[0028] During operation of kit 10, with reference to FIG. 1, composition 12 is delivered to human skin according to the present invention by means of massage applicator apparatus 14 by turning on switch 24 to activate power source 20. Control device 22 may control power source 20 to operate for a set time or continuously. Power is delivered to oscillating mechanism 30 activating means for delivering vibration 70 (also known as a flexible skirt) to interface medium 40, thereby causing interface medium 40 to vibrate. In the meantime, composition delivery system 60 delivers composition 22 from product refill system 50 to exit orifices 48 in the vibrating interface medium 40. Massage applicator apparatus 14 is brought in contact with a location on human skin at applicator outer surface 42, thereby simultaneously exerting stress and strain or delivering a massage and composition 12 through exit orifices 48 to the point of contact on the skin. Thereby, composition 12 is spread and massaged into the human skin. Massage as used in the context of the present invention is meant to include manipulation of human tissues, as by rubbing, kneading, or tapping, be it manually or with the aid of an apparatus.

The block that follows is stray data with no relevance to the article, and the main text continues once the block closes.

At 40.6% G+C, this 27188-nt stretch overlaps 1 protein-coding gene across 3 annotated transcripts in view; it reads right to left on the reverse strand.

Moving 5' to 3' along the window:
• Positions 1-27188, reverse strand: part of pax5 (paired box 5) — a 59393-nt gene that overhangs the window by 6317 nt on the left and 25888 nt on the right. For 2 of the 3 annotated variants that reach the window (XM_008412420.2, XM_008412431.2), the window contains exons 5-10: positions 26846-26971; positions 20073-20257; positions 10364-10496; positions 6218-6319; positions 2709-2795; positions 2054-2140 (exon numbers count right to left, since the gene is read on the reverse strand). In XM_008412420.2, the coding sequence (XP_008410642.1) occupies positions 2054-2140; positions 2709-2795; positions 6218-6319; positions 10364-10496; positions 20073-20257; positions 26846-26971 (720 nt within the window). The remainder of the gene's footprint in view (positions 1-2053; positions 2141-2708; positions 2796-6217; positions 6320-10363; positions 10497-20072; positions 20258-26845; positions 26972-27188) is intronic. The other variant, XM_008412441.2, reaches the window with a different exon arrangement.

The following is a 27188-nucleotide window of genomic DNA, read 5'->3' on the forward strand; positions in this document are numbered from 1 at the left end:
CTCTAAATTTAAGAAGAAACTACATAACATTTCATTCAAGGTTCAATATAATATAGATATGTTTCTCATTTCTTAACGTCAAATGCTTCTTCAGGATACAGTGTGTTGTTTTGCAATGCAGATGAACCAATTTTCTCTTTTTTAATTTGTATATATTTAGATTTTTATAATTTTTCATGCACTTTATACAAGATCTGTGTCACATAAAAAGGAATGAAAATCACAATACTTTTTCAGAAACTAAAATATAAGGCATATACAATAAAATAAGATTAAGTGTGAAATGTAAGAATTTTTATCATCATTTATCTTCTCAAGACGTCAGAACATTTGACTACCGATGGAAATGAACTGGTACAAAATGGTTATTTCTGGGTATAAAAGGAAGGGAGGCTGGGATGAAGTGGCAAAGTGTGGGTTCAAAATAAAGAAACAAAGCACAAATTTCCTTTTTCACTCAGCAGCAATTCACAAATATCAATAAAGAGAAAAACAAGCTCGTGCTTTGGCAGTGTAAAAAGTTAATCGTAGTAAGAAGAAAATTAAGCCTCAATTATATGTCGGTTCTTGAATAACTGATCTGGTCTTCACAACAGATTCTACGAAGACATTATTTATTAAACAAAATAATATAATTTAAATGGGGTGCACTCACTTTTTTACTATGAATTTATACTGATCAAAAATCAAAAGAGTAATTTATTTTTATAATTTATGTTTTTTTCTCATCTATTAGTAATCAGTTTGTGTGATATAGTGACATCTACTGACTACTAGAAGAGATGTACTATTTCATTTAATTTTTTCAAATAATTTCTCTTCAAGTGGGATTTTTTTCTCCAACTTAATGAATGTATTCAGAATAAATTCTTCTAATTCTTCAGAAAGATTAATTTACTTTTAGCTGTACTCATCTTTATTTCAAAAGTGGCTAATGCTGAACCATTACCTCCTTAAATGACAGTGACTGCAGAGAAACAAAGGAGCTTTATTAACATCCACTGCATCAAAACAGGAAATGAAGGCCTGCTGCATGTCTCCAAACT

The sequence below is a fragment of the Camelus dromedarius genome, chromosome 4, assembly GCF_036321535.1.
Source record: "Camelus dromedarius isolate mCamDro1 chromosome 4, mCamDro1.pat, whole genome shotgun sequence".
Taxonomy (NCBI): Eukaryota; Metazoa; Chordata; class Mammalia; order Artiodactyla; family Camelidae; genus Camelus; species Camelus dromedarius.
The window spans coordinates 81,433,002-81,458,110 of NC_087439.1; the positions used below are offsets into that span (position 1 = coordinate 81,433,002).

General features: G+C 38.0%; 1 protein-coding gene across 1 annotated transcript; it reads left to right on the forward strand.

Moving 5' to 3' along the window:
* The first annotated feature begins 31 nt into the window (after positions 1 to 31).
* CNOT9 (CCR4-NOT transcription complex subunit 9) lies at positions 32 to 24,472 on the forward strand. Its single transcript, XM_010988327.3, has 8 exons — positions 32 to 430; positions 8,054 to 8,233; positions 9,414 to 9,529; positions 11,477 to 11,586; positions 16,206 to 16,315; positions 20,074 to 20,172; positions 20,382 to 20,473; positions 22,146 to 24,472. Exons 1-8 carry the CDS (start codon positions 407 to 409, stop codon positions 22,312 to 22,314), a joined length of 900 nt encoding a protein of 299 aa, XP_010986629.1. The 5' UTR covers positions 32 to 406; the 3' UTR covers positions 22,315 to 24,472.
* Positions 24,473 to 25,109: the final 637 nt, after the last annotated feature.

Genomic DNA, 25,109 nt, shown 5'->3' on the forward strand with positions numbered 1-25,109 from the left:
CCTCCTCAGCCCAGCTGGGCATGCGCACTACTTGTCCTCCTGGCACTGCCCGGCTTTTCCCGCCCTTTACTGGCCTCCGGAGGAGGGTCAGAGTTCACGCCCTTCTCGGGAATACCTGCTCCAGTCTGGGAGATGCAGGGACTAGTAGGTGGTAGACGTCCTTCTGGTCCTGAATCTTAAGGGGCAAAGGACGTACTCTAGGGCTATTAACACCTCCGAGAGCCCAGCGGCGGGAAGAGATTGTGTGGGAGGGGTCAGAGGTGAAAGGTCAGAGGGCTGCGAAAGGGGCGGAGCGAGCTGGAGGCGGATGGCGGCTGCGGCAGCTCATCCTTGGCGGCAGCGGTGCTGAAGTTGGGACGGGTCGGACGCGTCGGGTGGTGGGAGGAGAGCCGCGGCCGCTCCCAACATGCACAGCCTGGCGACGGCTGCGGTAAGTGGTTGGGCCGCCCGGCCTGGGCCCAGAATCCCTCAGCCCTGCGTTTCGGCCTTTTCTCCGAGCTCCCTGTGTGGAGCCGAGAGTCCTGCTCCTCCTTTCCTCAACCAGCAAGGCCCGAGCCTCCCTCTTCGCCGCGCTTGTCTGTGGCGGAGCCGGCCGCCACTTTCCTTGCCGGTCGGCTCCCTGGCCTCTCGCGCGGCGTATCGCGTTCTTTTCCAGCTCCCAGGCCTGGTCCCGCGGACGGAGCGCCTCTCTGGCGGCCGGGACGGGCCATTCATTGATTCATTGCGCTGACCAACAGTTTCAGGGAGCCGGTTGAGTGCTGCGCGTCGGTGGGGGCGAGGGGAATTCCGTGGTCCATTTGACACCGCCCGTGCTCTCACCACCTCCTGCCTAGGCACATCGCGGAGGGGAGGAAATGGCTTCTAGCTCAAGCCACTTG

Compositions

[0029] The present invention kit 10 is particularly suitable for flowable compositions, preferably in cream form.

[0030] Compositions of this invention will include a cosmetically acceptable carrier. Amounts of the carrier may range from 1 to 99.9%, preferably from about 70 to about 95%, optimally from about 80 to about 90%. Among the useful carriers are water, emollients, fatty acids, fatty alcohols, humectants, thickeners and combinations thereof. The carrier may be aqueous, anhydrous or an emulsion. Preferably the compositions are aqueous, especially water and oil emulsions of the W/O or O/W or triplex W/O/W variety. Water when present may be in amounts ranging from about 5 to about 95%, preferably from about 20 to about 70%, optimally from about 35 to about 60% by weight.

[0031] Emollient materials may serve as cosmetically acceptable carriers. These may be in the form of silicone oils, synthetic esters, hydrocarbons, fatty alcohols and acids, humectants and thickeners. Amounts of the emollients may range anywhere from about 0.1 to about 95%, preferably between about 1 and about 50% by weight.